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Data Visualization

1. Develop your research question

It is important to have a clear understanding of the goal of your research.  This will determine what sort of data is needed, the type of analysis necessary, and the types of visualizations that would be most effective to communicate your explorations or findings.

2. Get or create your data

The Library provides:

  • access to a large collection of numerical, statistical and geospatial data. There is also a great wealth of open data freely available for download on the web. 
  • advice and technical assistance with the design, creation, and dissemination of surveys using the Qualtrics web survey platform to assist you in collecting your own data. 
  • assistance in creating your own data through methods such as digitizing imagery and documents, collecting data from APIs, and scraping data from web sources. 

3. Clean your data

This is an essential step to perform before creating a visualization. Clean, consistent data will be much easier to visualize.

Clean data is data that is free of errors or anomalies which may make it hard to use or analyze the data. Starting from a clean dataset allows you to focus on creating an effective visualization rather than trying to diagnose and and fix issues while creating visualizations.  

Data cleaning tasks will be very dependent on the dataset that you’re working with. In most cases, data cleaning involves:

  • Removing unnecessary variables
  • Deleting duplicate rows/observations
  • Addressing outliers or invalid data
  • Dealing with missing values
  • Standardizing or categorizing values
  • Correcting typographical errors

For more information and best practices for data cleaning visit Clean and Prepare Your Data.

4. Choose a chart type

It is important to pick a chart or graph which will best communicate the message you wish to tell your audience. The first step to choosing a chart is to determine what message you’re trying to deliver. Are you:

  • Showing how variables compare to each other?
  • Showing relationships between variables?
  • Showing patterns in the data?
  • Showing how the whole dataset can be broken down into smaller parts?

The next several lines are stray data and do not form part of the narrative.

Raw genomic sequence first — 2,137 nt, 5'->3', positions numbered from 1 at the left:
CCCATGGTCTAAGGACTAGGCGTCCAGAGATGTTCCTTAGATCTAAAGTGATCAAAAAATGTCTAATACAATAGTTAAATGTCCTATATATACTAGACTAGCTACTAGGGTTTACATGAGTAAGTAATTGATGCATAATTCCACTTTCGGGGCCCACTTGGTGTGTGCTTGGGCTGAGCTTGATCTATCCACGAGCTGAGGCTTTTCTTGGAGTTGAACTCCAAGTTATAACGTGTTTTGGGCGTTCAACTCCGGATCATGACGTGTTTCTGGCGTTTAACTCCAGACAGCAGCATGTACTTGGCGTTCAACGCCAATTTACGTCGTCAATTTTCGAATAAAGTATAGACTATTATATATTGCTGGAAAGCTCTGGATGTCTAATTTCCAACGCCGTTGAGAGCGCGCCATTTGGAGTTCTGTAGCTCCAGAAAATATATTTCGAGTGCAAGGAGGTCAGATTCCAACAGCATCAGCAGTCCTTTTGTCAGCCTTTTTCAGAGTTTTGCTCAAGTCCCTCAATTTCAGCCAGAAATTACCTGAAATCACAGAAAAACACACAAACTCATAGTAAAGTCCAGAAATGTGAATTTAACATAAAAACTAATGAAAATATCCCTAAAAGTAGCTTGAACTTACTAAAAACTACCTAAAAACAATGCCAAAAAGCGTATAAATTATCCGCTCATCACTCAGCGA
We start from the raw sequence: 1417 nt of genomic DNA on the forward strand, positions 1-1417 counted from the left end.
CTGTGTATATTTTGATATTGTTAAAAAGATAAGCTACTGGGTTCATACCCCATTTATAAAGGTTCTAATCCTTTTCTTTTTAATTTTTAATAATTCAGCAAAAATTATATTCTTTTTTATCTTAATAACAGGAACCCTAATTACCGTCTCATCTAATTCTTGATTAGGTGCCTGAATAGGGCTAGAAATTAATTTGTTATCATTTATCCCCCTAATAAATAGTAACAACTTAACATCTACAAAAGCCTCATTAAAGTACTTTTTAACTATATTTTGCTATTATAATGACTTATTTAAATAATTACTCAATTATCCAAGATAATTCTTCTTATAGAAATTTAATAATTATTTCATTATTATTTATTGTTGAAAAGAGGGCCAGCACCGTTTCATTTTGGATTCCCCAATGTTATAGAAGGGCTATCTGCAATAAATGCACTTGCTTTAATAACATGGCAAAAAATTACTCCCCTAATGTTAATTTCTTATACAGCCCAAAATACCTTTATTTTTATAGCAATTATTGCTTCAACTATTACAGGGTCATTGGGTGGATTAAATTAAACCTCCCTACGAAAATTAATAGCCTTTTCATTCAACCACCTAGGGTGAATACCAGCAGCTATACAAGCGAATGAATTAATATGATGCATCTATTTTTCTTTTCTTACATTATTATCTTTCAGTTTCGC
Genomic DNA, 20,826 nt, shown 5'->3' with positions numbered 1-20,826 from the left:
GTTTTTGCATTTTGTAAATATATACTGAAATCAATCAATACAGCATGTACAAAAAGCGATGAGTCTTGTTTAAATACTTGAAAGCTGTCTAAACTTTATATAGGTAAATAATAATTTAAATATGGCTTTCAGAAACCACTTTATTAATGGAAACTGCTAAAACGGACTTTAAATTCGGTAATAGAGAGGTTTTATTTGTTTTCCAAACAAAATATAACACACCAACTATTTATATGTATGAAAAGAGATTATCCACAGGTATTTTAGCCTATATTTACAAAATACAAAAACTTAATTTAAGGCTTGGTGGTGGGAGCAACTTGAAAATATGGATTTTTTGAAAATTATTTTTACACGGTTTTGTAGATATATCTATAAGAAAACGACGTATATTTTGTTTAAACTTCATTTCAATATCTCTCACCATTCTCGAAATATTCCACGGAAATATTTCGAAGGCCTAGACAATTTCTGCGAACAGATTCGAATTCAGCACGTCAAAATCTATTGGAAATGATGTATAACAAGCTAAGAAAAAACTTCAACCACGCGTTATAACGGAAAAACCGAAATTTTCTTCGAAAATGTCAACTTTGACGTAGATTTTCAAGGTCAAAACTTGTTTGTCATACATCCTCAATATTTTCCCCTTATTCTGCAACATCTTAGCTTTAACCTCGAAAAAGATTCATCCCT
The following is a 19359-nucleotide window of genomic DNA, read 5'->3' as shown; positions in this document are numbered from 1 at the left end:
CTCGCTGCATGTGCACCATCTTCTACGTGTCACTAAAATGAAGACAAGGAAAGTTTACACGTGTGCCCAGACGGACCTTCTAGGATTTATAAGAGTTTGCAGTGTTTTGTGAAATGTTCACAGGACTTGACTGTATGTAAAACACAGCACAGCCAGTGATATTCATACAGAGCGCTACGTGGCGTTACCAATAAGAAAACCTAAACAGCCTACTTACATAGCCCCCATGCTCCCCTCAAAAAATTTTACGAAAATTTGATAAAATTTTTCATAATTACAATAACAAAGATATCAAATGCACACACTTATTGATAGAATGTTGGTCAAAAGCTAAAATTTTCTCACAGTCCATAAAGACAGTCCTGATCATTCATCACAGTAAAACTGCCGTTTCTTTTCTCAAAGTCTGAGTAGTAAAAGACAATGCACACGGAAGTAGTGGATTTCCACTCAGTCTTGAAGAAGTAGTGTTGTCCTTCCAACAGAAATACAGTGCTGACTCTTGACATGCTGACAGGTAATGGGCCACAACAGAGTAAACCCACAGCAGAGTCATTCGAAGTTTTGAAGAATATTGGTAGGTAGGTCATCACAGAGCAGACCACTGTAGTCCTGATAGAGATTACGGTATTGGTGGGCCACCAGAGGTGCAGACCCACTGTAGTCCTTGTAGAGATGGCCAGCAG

Picking one of these can help you to select the chart that will work best for you. There are a number of resources you can use to pick the right chart:

  • Chart Chooser: This site provides templates to make various charts using Excel and Powerpoint
  • Data Visualization Catalogue: A useful guide for selecting a chart based on your analysis or communications needs.

5. Choose your tool

There are many tools to choose from ranging from freely available open web based tools to licensed desktop tools.

6. Prepare data

The data preparation steps you’ll need to go through are determined by the type of chart or visualization you’d like to create and the tool which you have chosen. Once you’ve selected your chart you may need to perform transformations to create the required data.

Typical data preparation tasks include: 

  • Formatting columns appropriately (numbers are treated as numbers, dates as dates)
  • Convert values into appropriate units
  • Filter your data to focus on the specific data that interests you.
  • Group data and create aggregate values for groups (Counts, Min, Max, Mean, Median, Mode)
  • Extract values from complex columns
  • Combine variables to create new columns

7. Create chart

Following the procedures specific to your tool, the general process for creating charts includes:

  1. Import data into the software 
  2. Select the chart type you wish to create
  3. Evaluate the effectiveness of the chart.  
  4. Refine by applying design principles. The way in which you design your chart can have a big impact on the effectiveness of the chart. Consider these design principles. 

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